- PSC is most common in men aged 20-40 years, and the cause is unknown. However, PSC is commonly associated with inflammatory bowel disease (IBD), most commonly in patients with pancolitis. IBD (the vast majority being ulcerative colitis) is present in 60-80% of patients with PSC, and PSC is found in approximately 3% of patients with ulcerative colitis. PSC is characterized by diffuse inflammation of the biliary tract, causing fibrosis and stricture of the biliary system. It generally manifests as a progressive obstructive jaundice and is most readily diagnosed based on findings from endoscopic retrograde cholangiopancreatography (ERCP).
- AIDS-related cholangiopathy manifests as abdominal pain and elevated liver function test results, suggesting obstruction. The etiology of this disorder in patients who are HIV-positive is thought to be infectious (cytomegalovirus, Cryptosporidium species, and microsporidia have been implicated). Direct cholangiography often reveals abnormal findings in the intrahepatic and extrahepatic ducts that may closely resemble PSC.
- Biliary tuberculosis is extremely rare. However, with the resurgence of tuberculosis and the emergence of Mycobacterium tuberculosis strains that are resistant to many drugs, biliary tuberculosis may be encountered more frequently in the future. Histopathologic evidence of caseating granulomatous inflammation with bile cytology revealing M tuberculosis is confirmatory. Polymerase chain reaction is useful to expedite the diagnosis if biliary tuberculosis is being considered.
- Biliary obstruction associated with pancreatitis is observed most commonly in patients with dilated pancreatic ducts due to either inflammation with fibrosis of the pancreas or a pseudocyst.
- Notably, intravenous feedings predispose patients to bile stasis and a clinical picture of obstructive jaundice. Consider this in the evaluation of biliary obstruction.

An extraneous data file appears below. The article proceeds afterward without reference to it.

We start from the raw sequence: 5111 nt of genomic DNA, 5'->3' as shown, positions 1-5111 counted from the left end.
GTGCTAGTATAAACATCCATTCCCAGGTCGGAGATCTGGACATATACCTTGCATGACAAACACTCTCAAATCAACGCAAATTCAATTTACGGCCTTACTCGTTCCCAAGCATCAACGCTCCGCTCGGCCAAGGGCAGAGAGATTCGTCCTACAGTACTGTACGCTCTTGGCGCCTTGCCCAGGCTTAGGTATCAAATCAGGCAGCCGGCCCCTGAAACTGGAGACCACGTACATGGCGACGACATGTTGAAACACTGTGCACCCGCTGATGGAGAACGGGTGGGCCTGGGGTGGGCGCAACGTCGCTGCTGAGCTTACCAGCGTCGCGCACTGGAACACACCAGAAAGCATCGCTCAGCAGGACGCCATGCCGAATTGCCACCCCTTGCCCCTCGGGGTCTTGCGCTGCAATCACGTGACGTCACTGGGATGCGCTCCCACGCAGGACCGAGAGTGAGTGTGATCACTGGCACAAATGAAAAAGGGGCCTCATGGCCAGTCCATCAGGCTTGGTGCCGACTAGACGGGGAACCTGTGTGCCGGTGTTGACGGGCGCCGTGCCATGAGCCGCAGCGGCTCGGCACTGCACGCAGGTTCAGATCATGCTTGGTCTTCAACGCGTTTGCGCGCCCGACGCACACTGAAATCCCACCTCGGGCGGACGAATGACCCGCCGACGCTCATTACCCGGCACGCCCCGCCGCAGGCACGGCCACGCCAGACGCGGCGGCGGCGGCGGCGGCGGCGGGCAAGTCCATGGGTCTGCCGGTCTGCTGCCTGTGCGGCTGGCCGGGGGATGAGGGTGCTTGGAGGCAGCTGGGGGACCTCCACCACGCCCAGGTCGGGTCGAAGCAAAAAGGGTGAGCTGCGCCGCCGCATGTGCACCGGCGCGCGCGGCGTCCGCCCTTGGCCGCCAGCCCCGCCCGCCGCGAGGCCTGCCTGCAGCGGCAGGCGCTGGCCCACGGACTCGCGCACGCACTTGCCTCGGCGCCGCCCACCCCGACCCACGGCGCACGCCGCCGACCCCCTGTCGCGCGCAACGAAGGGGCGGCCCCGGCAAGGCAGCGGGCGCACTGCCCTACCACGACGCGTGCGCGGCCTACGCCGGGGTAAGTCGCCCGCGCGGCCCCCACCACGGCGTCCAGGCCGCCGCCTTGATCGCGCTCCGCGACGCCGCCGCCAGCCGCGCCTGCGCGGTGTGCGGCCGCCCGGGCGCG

- Sump syndrome is an uncommon complication of a side-to-side choledochoduodenostomy in which food, stones, or other debris accumulate in the CBD and thereby obstruct normal biliary drainage
3. Patients commonly complain of pale stools, dark urine, jaundice, and pruritus.
The following considerations are important:
- Patients’ ages and associated conditions
- The presence or absence of pain
- The location and characteristics of the pain
- The acuteness of the symptoms
- The presence of systemic symptoms (eg, fever, weight loss)
- Symptoms of gastric stasis (eg, early satiety, vomiting, belching)
- History of anemia
- Previous malignancy
- Known gallstone disease
- Gastrointestinal bleeding
- Previous biliary surgery
- Diabetes or diarrhea of recent onset
Also, explore the use of alcohol, drugs, and medications.
4. Exclude life threats, consider resuscitation, antibiotics as indicated
General surgical admission – these patients should not be sent home irrespective of how well they feel until they have been thoroughly investigated.
Older pateints are likely to have cancer as the cause.
In all likelihood will require ERCP with/ without stent procedure
This patient had a 12mm lesion in her distal CBD near the head of the pancreas on CT. She was sent home the day before because of how well she looked and the fact that she had IBD with abdominal pain that was ongoing and settled with simple analgesia